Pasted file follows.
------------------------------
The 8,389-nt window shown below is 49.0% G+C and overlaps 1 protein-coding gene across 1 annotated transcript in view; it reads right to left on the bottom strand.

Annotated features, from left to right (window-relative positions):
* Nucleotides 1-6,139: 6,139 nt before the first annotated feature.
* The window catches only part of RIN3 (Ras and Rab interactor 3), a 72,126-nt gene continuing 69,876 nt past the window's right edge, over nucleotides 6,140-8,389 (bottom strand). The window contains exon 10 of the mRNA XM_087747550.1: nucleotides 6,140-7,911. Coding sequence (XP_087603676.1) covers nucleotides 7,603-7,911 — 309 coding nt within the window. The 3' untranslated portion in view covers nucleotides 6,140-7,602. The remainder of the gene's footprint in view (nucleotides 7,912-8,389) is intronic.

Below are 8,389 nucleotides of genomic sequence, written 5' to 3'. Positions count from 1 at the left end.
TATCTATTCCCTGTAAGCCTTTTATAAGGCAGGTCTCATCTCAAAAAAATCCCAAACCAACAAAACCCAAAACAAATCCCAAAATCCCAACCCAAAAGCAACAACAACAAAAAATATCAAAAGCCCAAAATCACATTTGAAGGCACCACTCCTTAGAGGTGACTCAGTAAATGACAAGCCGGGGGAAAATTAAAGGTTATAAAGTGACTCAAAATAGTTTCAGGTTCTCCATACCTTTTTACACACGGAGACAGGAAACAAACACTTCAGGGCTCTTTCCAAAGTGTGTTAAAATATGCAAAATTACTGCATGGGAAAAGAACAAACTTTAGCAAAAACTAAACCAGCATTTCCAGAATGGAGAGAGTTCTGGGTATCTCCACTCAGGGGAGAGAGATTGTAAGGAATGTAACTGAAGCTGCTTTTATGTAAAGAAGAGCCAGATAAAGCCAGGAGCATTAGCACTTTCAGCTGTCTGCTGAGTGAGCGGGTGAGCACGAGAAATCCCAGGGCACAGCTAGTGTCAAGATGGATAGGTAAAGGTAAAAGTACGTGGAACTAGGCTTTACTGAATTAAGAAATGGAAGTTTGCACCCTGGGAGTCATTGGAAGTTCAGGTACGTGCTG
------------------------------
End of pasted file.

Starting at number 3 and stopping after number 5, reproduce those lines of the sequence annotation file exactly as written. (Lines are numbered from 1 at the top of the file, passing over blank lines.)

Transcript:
* Nucleotides 1-6,139: 6,139 nt before the first annotated feature.
* The window catches only part of RIN3 (Ras and Rab interactor 3), a 72,126-nt gene continuing 69,876 nt past the window's right edge, over nucleotides 6,140-8,389 (bottom strand). The window contains exon 10 of the mRNA XM_087747550.1: nucleotides 6,140-7,911. Coding sequence (XP_087603676.1) covers nucleotides 7,603-7,911 — 309 coding nt within the window. The 3' untranslated portion in view covers nucleotides 6,140-7,602. The remainder of the gene's footprint in view (nucleotides 7,912-8,389) is intronic.

Below are 8,389 nucleotides of genomic sequence, written 5' to 3'. Positions count from 1 at the left end.